Subject: Re: MTD devices in NetBSD
To: Charles M. Hannum <mycroft@MIT.EDU>
From: Garrett D'Amore <>
List: tech-kern
Date: 03/23/2006 14:15:43
Hmm... with everything everyone is saying about NAND, maybe I really
should just punt on it.

I need services for NOR flash that are much more likely to be reliable. 
They need wear-leveling, but in general you have to expose direct access
to certain offsets of flash to guarantee e.g. that a boot loader can
find your data at that offset.

I guess NAND devices that are used for media storage don't care about an
occasional bad bit, but in the applications I'm considering I can't
tolerate that behavior -- we need to know that once a bit is written and
verified with a read, it will stay *good* with a level of failure that
is commensurate with other kinds of device failure.

    -- Garrett

Charles M. Hannum wrote:
> On Thu, Mar 23, 2006 at 12:38:32PM -0800, Garrett D'Amore wrote:
>> For NOR, absolutely.  Many NOR systems are actually mapped *directly*
>> into system memory.  I presume this to be true (that you can read less
>> than a sector, not the mapping bit) for NAND, but I confess I'm still
>> largely ignorant of NAND.
> All the NAND parts I've used can be read in 256- or 512-byte sectors.
> These are the sizes for the common NAND flash protocol that many vendors
> use (which, mysteriously, happens to be the same as SmartMedia).  This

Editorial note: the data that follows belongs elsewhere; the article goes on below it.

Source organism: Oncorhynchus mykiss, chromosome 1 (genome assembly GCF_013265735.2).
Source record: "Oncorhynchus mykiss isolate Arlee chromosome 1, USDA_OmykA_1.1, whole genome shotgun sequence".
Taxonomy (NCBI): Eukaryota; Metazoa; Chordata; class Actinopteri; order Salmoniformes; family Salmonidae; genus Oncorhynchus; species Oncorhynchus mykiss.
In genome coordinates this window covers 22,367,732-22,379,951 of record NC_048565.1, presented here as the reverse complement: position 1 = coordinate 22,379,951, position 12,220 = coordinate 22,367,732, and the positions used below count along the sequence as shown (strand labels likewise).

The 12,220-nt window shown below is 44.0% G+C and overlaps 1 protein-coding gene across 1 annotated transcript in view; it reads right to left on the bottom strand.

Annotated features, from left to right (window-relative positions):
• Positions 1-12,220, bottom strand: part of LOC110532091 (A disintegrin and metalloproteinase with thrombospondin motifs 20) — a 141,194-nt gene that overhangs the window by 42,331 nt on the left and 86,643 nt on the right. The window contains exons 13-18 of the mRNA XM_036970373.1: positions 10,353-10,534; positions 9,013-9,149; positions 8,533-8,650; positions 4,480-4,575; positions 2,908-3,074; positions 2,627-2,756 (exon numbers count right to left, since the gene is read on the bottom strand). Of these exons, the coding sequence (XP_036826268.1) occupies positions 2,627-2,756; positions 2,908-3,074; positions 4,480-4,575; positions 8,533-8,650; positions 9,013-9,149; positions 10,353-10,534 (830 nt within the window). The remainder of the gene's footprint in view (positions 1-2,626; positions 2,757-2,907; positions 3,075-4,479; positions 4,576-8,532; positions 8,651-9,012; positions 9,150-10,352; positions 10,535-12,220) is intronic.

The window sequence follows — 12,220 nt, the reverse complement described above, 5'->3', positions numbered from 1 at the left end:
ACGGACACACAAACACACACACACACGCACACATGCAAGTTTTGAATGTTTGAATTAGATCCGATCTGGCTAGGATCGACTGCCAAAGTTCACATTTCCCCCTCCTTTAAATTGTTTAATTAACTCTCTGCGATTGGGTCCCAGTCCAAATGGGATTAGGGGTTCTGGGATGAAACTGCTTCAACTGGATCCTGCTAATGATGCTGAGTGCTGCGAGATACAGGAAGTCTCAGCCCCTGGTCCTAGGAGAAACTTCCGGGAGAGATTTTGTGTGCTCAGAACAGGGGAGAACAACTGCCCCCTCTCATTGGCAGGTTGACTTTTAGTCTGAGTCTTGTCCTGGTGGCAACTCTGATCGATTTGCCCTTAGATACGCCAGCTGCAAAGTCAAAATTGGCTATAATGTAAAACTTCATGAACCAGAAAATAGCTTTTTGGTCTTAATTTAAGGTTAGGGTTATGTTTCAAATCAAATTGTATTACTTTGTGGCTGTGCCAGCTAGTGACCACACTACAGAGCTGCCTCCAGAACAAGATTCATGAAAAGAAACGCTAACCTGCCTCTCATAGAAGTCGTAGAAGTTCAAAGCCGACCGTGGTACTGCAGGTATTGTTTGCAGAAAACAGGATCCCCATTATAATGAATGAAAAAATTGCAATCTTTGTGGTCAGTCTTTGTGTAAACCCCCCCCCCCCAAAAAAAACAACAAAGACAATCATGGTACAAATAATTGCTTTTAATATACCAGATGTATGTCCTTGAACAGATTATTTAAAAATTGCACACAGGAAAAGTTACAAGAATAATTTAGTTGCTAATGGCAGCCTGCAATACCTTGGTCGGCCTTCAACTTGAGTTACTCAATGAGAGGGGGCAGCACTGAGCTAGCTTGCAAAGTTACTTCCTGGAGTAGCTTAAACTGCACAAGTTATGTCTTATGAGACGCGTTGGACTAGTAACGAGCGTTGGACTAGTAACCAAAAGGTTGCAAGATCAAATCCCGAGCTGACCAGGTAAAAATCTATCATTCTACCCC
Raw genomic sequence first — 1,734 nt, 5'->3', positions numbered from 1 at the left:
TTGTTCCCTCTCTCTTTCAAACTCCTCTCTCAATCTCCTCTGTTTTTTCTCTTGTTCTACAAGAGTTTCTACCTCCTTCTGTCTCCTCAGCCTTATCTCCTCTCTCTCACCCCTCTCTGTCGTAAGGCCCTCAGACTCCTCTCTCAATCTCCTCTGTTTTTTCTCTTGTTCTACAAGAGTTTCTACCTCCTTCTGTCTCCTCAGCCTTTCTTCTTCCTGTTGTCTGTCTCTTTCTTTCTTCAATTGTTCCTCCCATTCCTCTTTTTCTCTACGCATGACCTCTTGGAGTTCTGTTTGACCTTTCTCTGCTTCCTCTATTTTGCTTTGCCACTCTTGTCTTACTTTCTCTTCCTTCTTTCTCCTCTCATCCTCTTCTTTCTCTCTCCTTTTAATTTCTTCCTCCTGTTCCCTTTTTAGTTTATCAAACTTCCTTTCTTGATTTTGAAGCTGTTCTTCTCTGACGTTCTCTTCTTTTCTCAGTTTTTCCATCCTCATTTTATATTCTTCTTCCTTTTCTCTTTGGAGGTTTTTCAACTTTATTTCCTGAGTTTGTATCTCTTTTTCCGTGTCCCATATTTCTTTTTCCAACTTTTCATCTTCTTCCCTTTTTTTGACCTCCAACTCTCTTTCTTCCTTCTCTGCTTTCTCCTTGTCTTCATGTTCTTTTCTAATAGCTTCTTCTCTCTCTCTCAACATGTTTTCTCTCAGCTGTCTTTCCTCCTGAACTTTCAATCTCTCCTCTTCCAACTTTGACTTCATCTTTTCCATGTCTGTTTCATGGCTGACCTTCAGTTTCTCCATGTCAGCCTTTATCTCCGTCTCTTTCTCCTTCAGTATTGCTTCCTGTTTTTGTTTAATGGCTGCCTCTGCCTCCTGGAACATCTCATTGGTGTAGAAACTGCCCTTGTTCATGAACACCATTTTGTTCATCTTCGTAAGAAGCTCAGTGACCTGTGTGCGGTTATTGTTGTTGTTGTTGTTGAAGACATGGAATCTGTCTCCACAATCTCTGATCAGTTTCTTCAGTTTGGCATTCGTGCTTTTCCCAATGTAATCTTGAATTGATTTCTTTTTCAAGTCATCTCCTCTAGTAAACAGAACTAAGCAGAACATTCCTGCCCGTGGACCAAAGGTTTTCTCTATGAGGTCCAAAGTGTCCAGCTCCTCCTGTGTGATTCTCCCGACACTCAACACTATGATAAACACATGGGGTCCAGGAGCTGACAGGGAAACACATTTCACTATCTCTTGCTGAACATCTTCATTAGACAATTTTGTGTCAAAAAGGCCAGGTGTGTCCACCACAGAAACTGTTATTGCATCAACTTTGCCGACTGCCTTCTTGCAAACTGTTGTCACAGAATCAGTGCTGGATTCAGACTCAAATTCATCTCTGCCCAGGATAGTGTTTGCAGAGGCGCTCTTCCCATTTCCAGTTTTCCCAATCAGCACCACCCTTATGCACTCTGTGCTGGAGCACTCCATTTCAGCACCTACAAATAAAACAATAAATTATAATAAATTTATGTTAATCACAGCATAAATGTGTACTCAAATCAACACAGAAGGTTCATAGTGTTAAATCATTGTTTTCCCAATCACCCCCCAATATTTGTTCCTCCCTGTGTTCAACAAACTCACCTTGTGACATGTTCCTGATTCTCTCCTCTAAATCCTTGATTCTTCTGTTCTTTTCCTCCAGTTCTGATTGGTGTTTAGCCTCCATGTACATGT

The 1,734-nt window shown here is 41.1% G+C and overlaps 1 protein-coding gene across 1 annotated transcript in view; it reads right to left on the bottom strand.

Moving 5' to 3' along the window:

> protocol also does overwrites (but not erases) with the same size
> sectors.  If you're truly writing less than a block, you'll need to
> buffer the old contents, erase, and rewrite.  Given that writes are
> really slow on many devices, avoiding erase/rewrite cycles when possible
> is a huge performance win -- not to mention that it will prolong the
> life of the media.
> Also note that with NAND flash it's generally a good idea to do a read/
> verify after writing, because the parts are notoriously low quality.
> This is also an opportunity to notice that you're losing with
> opportunistic overwrites and retry with a full erase/write/verify cycle
> before marking the block bad.
> Lastly, note that there is some moderately unavoidable attach-time
> overhead with NAND devices.  To be able to do random sector reads, you
> need to map where the logical blocks really are, which involves reading
> all the metadata.  This makes your {attach,mount,first access} time
> somewhat dependent on the size of the device.

Garrett D'Amore, Principal Software Engineer
Tadpole Computer / Computing Technologies Division,
General Dynamics C4 Systems
Phone: 951 325-2134  Fax: 951 325-2191